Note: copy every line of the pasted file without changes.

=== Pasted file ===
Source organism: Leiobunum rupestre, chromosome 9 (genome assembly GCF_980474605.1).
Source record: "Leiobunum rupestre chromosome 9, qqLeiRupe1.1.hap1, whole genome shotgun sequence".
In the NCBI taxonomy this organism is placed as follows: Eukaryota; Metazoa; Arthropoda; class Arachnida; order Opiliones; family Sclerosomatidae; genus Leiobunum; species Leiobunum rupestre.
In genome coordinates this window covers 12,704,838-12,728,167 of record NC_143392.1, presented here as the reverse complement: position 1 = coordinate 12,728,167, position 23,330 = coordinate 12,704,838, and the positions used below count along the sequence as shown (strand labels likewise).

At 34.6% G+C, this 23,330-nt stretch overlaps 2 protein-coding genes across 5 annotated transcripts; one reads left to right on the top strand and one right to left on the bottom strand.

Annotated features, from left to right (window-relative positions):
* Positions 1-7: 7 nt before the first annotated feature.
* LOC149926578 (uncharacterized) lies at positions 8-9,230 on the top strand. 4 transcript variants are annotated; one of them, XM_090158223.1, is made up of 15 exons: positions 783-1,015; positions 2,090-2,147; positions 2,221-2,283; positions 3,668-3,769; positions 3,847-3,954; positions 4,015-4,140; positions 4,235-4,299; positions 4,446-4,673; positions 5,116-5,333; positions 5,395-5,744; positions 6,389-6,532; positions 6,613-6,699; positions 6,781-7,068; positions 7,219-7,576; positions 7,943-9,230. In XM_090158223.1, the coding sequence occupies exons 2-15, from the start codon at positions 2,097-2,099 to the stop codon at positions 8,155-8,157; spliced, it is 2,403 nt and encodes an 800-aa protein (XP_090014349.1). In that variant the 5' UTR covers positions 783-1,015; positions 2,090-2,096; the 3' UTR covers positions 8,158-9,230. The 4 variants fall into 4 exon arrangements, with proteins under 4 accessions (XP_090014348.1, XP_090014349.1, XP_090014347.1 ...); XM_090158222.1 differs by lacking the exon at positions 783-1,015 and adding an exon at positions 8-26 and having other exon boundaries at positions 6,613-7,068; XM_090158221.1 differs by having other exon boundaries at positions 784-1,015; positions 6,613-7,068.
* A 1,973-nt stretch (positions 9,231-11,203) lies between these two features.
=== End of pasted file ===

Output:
Source organism: Leiobunum rupestre, chromosome 9 (genome assembly GCF_980474605.1).
Source record: "Leiobunum rupestre chromosome 9, qqLeiRupe1.1.hap1, whole genome shotgun sequence".
In the NCBI taxonomy this organism is placed as follows: Eukaryota; Metazoa; Arthropoda; class Arachnida; order Opiliones; family Sclerosomatidae; genus Leiobunum; species Leiobunum rupestre.
In genome coordinates this window covers 12,704,838-12,728,167 of record NC_143392.1, presented here as the reverse complement: position 1 = coordinate 12,728,167, position 23,330 = coordinate 12,704,838, and the positions used below count along the sequence as shown (strand labels likewise).

At 34.6% G+C, this 23,330-nt stretch overlaps 2 protein-coding genes across 5 annotated transcripts; one reads left to right on the top strand and one right to left on the bottom strand.

Annotated features, from left to right (window-relative positions):
* Positions 1-7: 7 nt before the first annotated feature.
* LOC149926578 (uncharacterized) lies at positions 8-9,230 on the top strand. 4 transcript variants are annotated; one of them, XM_090158223.1, is made up of 15 exons: positions 783-1,015; positions 2,090-2,147; positions 2,221-2,283; positions 3,668-3,769; positions 3,847-3,954; positions 4,015-4,140; positions 4,235-4,299; positions 4,446-4,673; positions 5,116-5,333; positions 5,395-5,744; positions 6,389-6,532; positions 6,613-6,699; positions 6,781-7,068; positions 7,219-7,576; positions 7,943-9,230. In XM_090158223.1, the coding sequence occupies exons 2-15, from the start codon at positions 2,097-2,099 to the stop codon at positions 8,155-8,157; spliced, it is 2,403 nt and encodes an 800-aa protein (XP_090014349.1). In that variant the 5' UTR covers positions 783-1,015; positions 2,090-2,096; the 3' UTR covers positions 8,158-9,230. The 4 variants fall into 4 exon arrangements, with proteins under 4 accessions (XP_090014348.1, XP_090014349.1, XP_090014347.1 ...); XM_090158222.1 differs by lacking the exon at positions 783-1,015 and adding an exon at positions 8-26 and having other exon boundaries at positions 6,613-7,068; XM_090158221.1 differs by having other exon boundaries at positions 784-1,015; positions 6,613-7,068.
* A 1,973-nt stretch (positions 9,231-11,203) lies between these two features.